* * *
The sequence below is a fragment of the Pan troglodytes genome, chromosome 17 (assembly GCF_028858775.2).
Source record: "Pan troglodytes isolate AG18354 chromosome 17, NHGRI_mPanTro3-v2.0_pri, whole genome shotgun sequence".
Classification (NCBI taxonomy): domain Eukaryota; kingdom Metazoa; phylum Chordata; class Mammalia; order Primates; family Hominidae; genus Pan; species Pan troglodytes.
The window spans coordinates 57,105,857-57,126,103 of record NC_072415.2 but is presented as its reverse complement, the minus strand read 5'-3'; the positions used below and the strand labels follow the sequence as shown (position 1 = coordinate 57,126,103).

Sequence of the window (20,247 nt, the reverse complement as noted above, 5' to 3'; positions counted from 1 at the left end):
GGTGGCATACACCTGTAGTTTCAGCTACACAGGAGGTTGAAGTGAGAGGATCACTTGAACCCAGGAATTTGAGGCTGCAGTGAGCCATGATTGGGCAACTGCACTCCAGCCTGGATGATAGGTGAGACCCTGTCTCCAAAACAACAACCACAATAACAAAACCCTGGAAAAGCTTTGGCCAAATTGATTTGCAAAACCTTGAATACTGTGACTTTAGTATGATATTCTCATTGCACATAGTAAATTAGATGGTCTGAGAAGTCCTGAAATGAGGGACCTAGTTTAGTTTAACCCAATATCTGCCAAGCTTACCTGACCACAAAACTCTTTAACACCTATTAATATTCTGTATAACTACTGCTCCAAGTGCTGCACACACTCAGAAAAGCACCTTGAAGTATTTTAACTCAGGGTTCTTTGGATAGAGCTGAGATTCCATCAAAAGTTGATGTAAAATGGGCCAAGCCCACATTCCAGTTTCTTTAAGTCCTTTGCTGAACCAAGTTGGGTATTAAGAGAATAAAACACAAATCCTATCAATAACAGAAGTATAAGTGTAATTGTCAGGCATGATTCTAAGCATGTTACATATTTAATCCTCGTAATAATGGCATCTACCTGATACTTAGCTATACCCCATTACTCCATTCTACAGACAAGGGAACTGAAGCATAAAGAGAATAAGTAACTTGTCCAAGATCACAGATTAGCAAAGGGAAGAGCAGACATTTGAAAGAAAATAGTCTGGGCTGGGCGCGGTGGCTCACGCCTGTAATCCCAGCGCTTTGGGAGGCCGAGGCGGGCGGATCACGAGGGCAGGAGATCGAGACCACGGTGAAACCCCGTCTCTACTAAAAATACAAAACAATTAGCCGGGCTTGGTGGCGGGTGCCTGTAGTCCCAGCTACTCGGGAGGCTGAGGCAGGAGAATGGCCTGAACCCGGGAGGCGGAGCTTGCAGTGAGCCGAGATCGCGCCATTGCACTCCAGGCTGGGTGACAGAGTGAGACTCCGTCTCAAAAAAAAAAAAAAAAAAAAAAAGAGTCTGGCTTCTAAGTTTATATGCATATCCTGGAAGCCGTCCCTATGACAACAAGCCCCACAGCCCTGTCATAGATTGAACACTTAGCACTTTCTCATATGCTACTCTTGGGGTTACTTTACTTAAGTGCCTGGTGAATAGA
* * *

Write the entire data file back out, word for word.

The sequence below is a fragment of the Pan troglodytes genome, chromosome 17 (assembly GCF_028858775.2).
Source record: "Pan troglodytes isolate AG18354 chromosome 17, NHGRI_mPanTro3-v2.0_pri, whole genome shotgun sequence".
Classification (NCBI taxonomy): domain Eukaryota; kingdom Metazoa; phylum Chordata; class Mammalia; order Primates; family Hominidae; genus Pan; species Pan troglodytes.
The window spans coordinates 57,105,857-57,126,103 of record NC_072415.2 but is presented as its reverse complement, the minus strand read 5'-3'; the positions used below and the strand labels follow the sequence as shown (position 1 = coordinate 57,126,103).

Sequence of the window (20,247 nt, the reverse complement as noted above, 5' to 3'; positions counted from 1 at the left end):
GGTGGCATACACCTGTAGTTTCAGCTACACAGGAGGTTGAAGTGAGAGGATCACTTGAACCCAGGAATTTGAGGCTGCAGTGAGCCATGATTGGGCAACTGCACTCCAGCCTGGATGATAGGTGAGACCCTGTCTCCAAAACAACAACCACAATAACAAAACCCTGGAAAAGCTTTGGCCAAATTGATTTGCAAAACCTTGAATACTGTGACTTTAGTATGATATTCTCATTGCACATAGTAAATTAGATGGTCTGAGAAGTCCTGAAATGAGGGACCTAGTTTAGTTTAACCCAATATCTGCCAAGCTTACCTGACCACAAAACTCTTTAACACCTATTAATATTCTGTATAACTACTGCTCCAAGTGCTGCACACACTCAGAAAAGCACCTTGAAGTATTTTAACTCAGGGTTCTTTGGATAGAGCTGAGATTCCATCAAAAGTTGATGTAAAATGGGCCAAGCCCACATTCCAGTTTCTTTAAGTCCTTTGCTGAACCAAGTTGGGTATTAAGAGAATAAAACACAAATCCTATCAATAACAGAAGTATAAGTGTAATTGTCAGGCATGATTCTAAGCATGTTACATATTTAATCCTCGTAATAATGGCATCTACCTGATACTTAGCTATACCCCATTACTCCATTCTACAGACAAGGGAACTGAAGCATAAAGAGAATAAGTAACTTGTCCAAGATCACAGATTAGCAAAGGGAAGAGCAGACATTTGAAAGAAAATAGTCTGGGCTGGGCGCGGTGGCTCACGCCTGTAATCCCAGCGCTTTGGGAGGCCGAGGCGGGCGGATCACGAGGGCAGGAGATCGAGACCACGGTGAAACCCCGTCTCTACTAAAAATACAAAACAATTAGCCGGGCTTGGTGGCGGGTGCCTGTAGTCCCAGCTACTCGGGAGGCTGAGGCAGGAGAATGGCCTGAACCCGGGAGGCGGAGCTTGCAGTGAGCCGAGATCGCGCCATTGCACTCCAGGCTGGGTGACAGAGTGAGACTCCGTCTCAAAAAAAAAAAAAAAAAAAAAAAGAGTCTGGCTTCTAAGTTTATATGCATATCCTGGAAGCCGTCCCTATGACAACAAGCCCCACAGCCCTGTCATAGATTGAACACTTAGCACTTTCTCATATGCTACTCTTGGGGTTACTTTACTTAAGTGCCTGGTGAATAGA